My father feared that I would end up doing nothing. I wasn’t ambitious either.
At the beginning of my teenage, I developed an interest in electronic devices. Screwdrivers and fluke testers replaced my toys. I preferred unscrewing and screwing the electronic devices, stripping the wires with teeth, replacing the fuses, connecting two wires and taping the connection points rather than watching cartoons. These tasks, to me, were challenging, and as a curious teenager, I had no one to look up to but to explore videos to learn more.
When I was in the sixth grade, I was intrigued by my friend’s electric car that his engineer father made for him. This fascination sparked a desire in me. I was so desperate that I started collecting the required equipments. But alas, I ended up with the big band sound -- loud enough to wake my parents from their sleep. When my father found out about my project, he was infuriated and gave me a good beating. The long rashes on my thigh imprinted the knowledge of electric fusion in my mind. The desire to explore and experiment taught me the thing which my course book would only teach me after four more years.
Even after a decade, my curious and innovative traits remain. However, I also went on to learn many other skills -- playing instruments, and sports, computer programming, public speaking, and poultry farming. A kid who would fear holding the knife in the kitchen now serves the best mutton curry in his family.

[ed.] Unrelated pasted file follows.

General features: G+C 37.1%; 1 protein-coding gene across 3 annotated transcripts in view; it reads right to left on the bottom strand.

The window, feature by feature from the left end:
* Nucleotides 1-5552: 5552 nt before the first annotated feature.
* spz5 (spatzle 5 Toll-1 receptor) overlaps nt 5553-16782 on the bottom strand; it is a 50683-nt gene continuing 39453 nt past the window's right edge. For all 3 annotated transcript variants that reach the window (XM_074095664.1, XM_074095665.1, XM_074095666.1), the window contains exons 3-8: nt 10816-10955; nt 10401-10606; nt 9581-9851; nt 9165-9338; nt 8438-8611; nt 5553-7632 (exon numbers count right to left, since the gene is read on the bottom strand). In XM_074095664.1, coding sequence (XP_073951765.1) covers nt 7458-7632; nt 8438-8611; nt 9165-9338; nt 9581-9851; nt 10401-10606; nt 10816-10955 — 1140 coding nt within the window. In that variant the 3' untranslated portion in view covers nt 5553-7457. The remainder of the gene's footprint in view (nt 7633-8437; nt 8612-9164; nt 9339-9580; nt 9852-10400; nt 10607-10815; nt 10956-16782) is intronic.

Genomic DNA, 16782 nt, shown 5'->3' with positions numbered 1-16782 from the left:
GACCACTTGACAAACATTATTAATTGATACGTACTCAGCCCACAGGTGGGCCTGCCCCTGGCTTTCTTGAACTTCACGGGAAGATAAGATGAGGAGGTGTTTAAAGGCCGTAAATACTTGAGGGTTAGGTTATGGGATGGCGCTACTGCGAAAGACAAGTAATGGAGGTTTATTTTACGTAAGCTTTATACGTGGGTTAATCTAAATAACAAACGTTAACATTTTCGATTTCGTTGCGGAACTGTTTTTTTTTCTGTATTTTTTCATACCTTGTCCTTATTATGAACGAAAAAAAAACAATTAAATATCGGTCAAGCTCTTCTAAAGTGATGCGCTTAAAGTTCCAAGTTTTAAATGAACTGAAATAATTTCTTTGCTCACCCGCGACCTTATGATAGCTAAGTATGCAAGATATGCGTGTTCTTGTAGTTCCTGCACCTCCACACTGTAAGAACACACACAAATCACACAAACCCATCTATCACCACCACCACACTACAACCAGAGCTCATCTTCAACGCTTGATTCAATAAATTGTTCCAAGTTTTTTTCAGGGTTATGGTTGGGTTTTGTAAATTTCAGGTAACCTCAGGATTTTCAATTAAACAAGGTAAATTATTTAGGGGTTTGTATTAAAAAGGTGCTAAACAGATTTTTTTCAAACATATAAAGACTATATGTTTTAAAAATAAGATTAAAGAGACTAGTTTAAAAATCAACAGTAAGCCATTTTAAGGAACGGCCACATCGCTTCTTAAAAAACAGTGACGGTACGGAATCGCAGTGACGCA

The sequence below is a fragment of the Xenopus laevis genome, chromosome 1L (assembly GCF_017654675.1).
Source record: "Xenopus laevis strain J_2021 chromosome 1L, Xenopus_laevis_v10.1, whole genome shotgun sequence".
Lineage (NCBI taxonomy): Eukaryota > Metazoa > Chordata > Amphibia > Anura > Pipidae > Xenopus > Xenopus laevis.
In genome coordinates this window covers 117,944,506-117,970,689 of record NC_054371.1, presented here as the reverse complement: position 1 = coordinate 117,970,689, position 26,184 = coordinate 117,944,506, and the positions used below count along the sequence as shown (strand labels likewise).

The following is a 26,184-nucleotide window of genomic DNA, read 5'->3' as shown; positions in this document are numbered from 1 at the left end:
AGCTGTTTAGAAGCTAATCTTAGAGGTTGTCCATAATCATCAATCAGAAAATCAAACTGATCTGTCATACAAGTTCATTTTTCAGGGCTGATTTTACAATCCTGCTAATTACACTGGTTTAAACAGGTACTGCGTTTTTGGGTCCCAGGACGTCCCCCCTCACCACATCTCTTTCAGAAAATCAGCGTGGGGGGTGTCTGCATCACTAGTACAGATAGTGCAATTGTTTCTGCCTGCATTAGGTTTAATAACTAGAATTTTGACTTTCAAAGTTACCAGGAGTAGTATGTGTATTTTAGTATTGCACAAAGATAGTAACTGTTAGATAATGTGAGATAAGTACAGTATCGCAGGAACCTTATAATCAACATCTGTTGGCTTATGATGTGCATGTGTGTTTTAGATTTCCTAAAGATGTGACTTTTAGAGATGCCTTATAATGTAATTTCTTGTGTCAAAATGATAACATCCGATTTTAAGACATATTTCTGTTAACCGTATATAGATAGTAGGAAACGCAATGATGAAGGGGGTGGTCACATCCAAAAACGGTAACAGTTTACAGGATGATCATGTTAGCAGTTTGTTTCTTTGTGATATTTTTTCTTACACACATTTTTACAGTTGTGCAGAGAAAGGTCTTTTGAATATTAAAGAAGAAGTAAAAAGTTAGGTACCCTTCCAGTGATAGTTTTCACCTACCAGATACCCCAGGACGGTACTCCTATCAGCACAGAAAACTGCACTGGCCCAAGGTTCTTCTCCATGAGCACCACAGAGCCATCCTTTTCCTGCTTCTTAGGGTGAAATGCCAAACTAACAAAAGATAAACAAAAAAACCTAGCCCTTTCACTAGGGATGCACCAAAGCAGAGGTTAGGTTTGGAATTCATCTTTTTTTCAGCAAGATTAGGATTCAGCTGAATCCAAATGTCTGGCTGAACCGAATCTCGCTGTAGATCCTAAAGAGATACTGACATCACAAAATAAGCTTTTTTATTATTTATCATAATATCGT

I continued learning and thriving in my high school. All the new topics that were introduced to us – derivatives, anti-derivatives, electric fields, organic chemistry – satisfied my zeal for learning. Moreover, the intriguing and challenging problems of the vector space, matrix, and rotation of rigid bodies made me think even while eating and walking. As a result, I developed an interest in Mathematics like never before. I started spending most of my free time solving the complex problems of mathematics even when I came home during vacations. My father’s fear, that I would end up doing nothing, alleviated when he saw me sitting all day in front of a set of questions with a calculator in one hand and pen on the other hand. Now, what my father can say for sure is that even if his son may not solve Millennium Prize Problems, he will never regret learning mathematics.